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                                        By Jean-Luc Beaumont, Bachelor of Nursing with
                                   a Specialization in Cardiovascular and Respiratory Care

The clinical examination of the respiratory system includes
patient history, inspection, palpation, percussion, and pulmonary
auscultation. This particular article is limited to a description of
the following segments of the auscultation process: vesicular
murmur, certain adventitious sounds, auscultatory sites and

When a patient breathes in during respiration, the air travels
through the tracheobronchopulmonary tree. Breath sounds
produced along the surface of the thoracic cage, amplified by the stethoscope, are called
vesicular murmurs. They sound “soft” and can be heard during inspiration, fading at the
beginning of expiration at a ratio of 3:1; these sounds are harsher in children and softer in
individuals who are obese or who have limited lung capacity. Vesicular murmurs are
longer during expiration if expiration is labored (as in bronchitis or pulmonary
emphysema), are diminished in non-ventilated tissue (as in pneumonia) or absent when
the alveoli collapse (as in atelectasis).
The presence of air, known as pneumothorax, or that of fluid, known as effusion, in the
pleural space can also obstruct the transmission of sound.

Because the intensity of sound can vary depending upon location, it is important to
always auscultate opposite sides of the thorax successively. It is recommended,
furthermore, to auscultate 8 locations on the anterior chest and 10 locations on the
                                                            posterior    chest    (see
                                                            diagram).         Optimal
                                                            auscultation takes place
                                                            in a quiet environment,
                                                            with expectoration after
                                                            postural drainage prior to
                                                            auscultation, and the
                                                            stethoscope     on     the
                                                            patient’s bare skin; the
                                                            patient is then asked to
                                                            breathe    through     the
                                                            mouth rather than through
                                                            the nose.
Adventitious breath sounds, commonly called rales, are detected along with vesicular
murmurs. Rales are classified as either continuous or discontinuous. Continuous or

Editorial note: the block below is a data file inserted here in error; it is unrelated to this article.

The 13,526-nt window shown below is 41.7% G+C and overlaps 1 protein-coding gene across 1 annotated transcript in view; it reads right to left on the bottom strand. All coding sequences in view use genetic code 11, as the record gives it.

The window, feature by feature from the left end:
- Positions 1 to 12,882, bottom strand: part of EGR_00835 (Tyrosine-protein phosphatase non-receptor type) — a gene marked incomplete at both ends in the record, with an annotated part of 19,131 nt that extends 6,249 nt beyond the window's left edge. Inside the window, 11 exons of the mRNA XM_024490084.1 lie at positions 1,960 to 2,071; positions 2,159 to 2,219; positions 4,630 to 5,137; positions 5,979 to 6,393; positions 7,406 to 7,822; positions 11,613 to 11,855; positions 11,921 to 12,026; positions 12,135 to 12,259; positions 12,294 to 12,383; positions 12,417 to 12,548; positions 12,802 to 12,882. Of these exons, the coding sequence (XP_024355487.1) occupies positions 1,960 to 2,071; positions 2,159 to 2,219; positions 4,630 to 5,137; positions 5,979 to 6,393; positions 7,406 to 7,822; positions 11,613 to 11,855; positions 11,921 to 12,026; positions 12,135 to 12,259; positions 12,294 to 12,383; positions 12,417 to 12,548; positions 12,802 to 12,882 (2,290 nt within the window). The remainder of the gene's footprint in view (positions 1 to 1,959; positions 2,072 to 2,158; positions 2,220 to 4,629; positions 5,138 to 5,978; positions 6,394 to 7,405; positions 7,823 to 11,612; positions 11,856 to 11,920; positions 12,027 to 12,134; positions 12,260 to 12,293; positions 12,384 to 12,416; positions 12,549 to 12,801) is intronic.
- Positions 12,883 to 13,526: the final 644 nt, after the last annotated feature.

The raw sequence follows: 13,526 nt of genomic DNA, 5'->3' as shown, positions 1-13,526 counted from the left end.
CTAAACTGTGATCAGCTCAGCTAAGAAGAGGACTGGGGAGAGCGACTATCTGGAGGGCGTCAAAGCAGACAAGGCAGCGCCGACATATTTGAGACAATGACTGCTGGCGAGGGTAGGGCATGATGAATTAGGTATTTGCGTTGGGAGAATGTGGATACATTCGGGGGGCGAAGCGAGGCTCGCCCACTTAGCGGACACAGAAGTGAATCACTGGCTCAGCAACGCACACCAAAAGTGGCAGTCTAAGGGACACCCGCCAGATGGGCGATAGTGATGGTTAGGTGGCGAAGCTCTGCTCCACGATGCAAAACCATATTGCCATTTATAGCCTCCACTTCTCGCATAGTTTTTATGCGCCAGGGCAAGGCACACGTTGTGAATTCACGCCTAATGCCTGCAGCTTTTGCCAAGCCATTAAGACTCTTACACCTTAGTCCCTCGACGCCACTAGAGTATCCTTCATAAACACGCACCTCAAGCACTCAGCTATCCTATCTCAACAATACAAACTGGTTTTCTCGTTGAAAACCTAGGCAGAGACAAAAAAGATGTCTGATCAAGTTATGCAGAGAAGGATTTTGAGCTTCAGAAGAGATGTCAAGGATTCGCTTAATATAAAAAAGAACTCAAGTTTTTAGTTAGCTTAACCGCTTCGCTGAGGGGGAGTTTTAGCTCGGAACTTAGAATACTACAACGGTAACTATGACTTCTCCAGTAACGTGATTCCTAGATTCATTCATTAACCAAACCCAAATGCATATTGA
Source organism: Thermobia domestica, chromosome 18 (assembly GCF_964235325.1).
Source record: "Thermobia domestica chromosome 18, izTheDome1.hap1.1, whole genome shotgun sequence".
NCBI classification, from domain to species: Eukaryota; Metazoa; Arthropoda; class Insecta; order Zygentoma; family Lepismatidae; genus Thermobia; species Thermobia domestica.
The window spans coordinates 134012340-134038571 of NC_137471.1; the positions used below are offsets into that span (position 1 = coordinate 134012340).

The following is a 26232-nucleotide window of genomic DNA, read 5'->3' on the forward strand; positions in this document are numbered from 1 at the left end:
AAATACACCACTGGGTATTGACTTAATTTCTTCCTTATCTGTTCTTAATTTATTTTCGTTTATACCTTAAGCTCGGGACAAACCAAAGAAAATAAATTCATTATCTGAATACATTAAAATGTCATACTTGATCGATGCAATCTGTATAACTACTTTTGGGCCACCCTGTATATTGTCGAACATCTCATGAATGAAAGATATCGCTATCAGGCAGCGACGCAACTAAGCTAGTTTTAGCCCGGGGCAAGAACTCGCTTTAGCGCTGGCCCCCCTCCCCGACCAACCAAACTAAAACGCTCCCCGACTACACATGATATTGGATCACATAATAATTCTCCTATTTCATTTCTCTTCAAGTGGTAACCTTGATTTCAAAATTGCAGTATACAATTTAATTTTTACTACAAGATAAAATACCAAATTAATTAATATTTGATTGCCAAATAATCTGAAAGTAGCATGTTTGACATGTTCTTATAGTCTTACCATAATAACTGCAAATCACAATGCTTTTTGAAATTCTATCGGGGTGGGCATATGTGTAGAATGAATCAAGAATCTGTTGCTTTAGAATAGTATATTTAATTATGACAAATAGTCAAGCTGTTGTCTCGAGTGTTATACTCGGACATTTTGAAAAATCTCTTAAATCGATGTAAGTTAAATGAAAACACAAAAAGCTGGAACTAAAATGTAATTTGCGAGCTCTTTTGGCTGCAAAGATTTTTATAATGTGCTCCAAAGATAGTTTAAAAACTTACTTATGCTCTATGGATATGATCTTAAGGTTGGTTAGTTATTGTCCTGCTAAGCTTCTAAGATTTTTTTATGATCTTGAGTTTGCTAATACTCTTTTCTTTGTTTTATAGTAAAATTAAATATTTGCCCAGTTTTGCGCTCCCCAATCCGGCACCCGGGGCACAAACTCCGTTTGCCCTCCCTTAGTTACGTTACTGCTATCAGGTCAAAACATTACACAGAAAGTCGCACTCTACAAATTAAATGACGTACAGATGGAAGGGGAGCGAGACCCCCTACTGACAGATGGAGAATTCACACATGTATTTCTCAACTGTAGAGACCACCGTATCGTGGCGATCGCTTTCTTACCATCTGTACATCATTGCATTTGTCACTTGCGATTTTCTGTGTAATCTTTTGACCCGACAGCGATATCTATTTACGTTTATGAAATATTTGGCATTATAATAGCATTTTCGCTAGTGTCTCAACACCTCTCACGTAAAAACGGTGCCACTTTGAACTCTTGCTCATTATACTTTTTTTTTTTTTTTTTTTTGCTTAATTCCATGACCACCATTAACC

“bronchial rales” are produced when there is a buildup of mucus in the bronchi; they are
most commonly heard during expiration and change after a cough. Different types of
continuous rales include those heard in sibilant episodes in asthma crises, sonorous rales,
and mucous rales (rhonchi) which are presented by patients with bronchitis or
bronchiolitis. Discontinuous (or parenchymatous) rales differ from continuous rales in
that they sound “softer” and are usually heard on inspiration. Their sound is much less
obvious, is produced in a localized area, and is not affected by cough. Discontinuous
rales are most often found in the pathologies of left ventricular insufficiency, pneumonia
and acute pulmonary edema.

Verbal or written notes for all ausculatory findings must accompany all effective
pulmonary auscultation, and should be of a descriptive rather than of a diagnostic nature.
They must specify whether the vesicular murmur is normal as well as whether there has
been a change during the respiratory phases. In addition, these notes must specify
whether there are new, abnormal breath sounds.

The following model describes, in order, the necessary parameters of an adequate chart
note: the anomaly presented; a description of respiratory phase auscultation; the upper,
middle or lower sections of the anterior and posterior thoracic regions; as well as the right
or left hemithorax in question. Furthermore, the term “bottom of lung” (posteroinferior
region) is unequivocally used in and specific to pulmonary auscultation terminology.

For example:
       -Vesicular murmur – longer in expiratory phase, with mucous rales at base of
       -Normal vesicular murmur and diffuse expiratory sibilants in middle and lower
       sections of posterior thorax.
       -Diminished vesicular murmur and inspiratory crackle in middle section of right
       anterior hemithorax.

Pain, dyspnea, coughing and palpitations are the most common reasons for office visits to
specialists in cardiology and respirology. As a member of a multidisciplinary team, the
nurse is able to detect anomalies, provide clinical data to the physician, prevent
complications and, as a result, adequately care for patients suffering from
cardiorespiratory problems.

Beaumont, Jean-Luc. L’examen clinique respiratoire avec cassette audio des bruits
respiratoires normaux et anormaux. 2nd ed., October 1999. Revised in August 2003.
Published by Gestion J.L. Beaumont
316 – 3111 avenue des Hôtels
Ste-Foy (QC) G1W 4W7
Email : gest.jlb@sympatico

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